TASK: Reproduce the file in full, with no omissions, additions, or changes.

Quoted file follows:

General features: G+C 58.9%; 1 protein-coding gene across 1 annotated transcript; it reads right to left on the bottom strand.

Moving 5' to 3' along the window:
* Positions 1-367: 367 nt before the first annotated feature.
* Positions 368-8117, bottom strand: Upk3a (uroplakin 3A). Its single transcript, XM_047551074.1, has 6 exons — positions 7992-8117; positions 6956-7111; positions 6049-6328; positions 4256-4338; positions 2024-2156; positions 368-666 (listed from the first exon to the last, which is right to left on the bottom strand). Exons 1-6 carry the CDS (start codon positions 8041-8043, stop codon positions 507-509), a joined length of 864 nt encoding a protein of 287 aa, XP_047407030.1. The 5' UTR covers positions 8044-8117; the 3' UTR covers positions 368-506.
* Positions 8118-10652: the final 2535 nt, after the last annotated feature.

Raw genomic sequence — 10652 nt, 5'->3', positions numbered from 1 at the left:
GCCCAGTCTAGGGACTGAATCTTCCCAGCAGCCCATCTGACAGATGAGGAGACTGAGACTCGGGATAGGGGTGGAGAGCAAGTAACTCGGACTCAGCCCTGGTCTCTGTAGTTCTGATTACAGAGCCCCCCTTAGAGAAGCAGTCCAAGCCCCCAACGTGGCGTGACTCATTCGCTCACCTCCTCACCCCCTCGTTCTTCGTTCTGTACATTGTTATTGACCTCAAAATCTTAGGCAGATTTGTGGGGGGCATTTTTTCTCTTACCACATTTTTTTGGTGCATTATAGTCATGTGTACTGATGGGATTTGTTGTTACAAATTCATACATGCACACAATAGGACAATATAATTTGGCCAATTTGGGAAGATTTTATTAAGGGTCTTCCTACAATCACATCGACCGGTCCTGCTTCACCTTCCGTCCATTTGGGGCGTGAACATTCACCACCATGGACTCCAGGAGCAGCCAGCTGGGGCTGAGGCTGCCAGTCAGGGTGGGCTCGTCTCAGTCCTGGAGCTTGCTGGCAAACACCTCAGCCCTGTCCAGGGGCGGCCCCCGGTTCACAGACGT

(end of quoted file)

General features: G+C 58.9%; 1 protein-coding gene across 1 annotated transcript; it reads right to left on the bottom strand.

Moving 5' to 3' along the window:
* Positions 1-367: 367 nt before the first annotated feature.
* Positions 368-8117, bottom strand: Upk3a (uroplakin 3A). Its single transcript, XM_047551074.1, has 6 exons — positions 7992-8117; positions 6956-7111; positions 6049-6328; positions 4256-4338; positions 2024-2156; positions 368-666 (listed from the first exon to the last, which is right to left on the bottom strand). Exons 1-6 carry the CDS (start codon positions 8041-8043, stop codon positions 507-509), a joined length of 864 nt encoding a protein of 287 aa, XP_047407030.1. The 5' UTR covers positions 8044-8117; the 3' UTR covers positions 368-506.
* Positions 8118-10652: the final 2535 nt, after the last annotated feature.

Raw genomic sequence — 10652 nt, 5'->3', positions numbered from 1 at the left:
GCCCAGTCTAGGGACTGAATCTTCCCAGCAGCCCATCTGACAGATGAGGAGACTGAGACTCGGGATAGGGGTGGAGAGCAAGTAACTCGGACTCAGCCCTGGTCTCTGTAGTTCTGATTACAGAGCCCCCCTTAGAGAAGCAGTCCAAGCCCCCAACGTGGCGTGACTCATTCGCTCACCTCCTCACCCCCTCGTTCTTCGTTCTGTACATTGTTATTGACCTCAAAATCTTAGGCAGATTTGTGGGGGGCATTTTTTCTCTTACCACATTTTTTTGGTGCATTATAGTCATGTGTACTGATGGGATTTGTTGTTACAAATTCATACATGCACACAATAGGACAATATAATTTGGCCAATTTGGGAAGATTTTATTAAGGGTCTTCCTACAATCACATCGACCGGTCCTGCTTCACCTTCCGTCCATTTGGGGCGTGAACATTCACCACCATGGACTCCAGGAGCAGCCAGCTGGGGCTGAGGCTGCCAGTCAGGGTGGGCTCGTCTCAGTCCTGGAGCTTGCTGGCAAACACCTCAGCCCTGTCCAGGGGCGGCCCCCGGTTCACAGACGT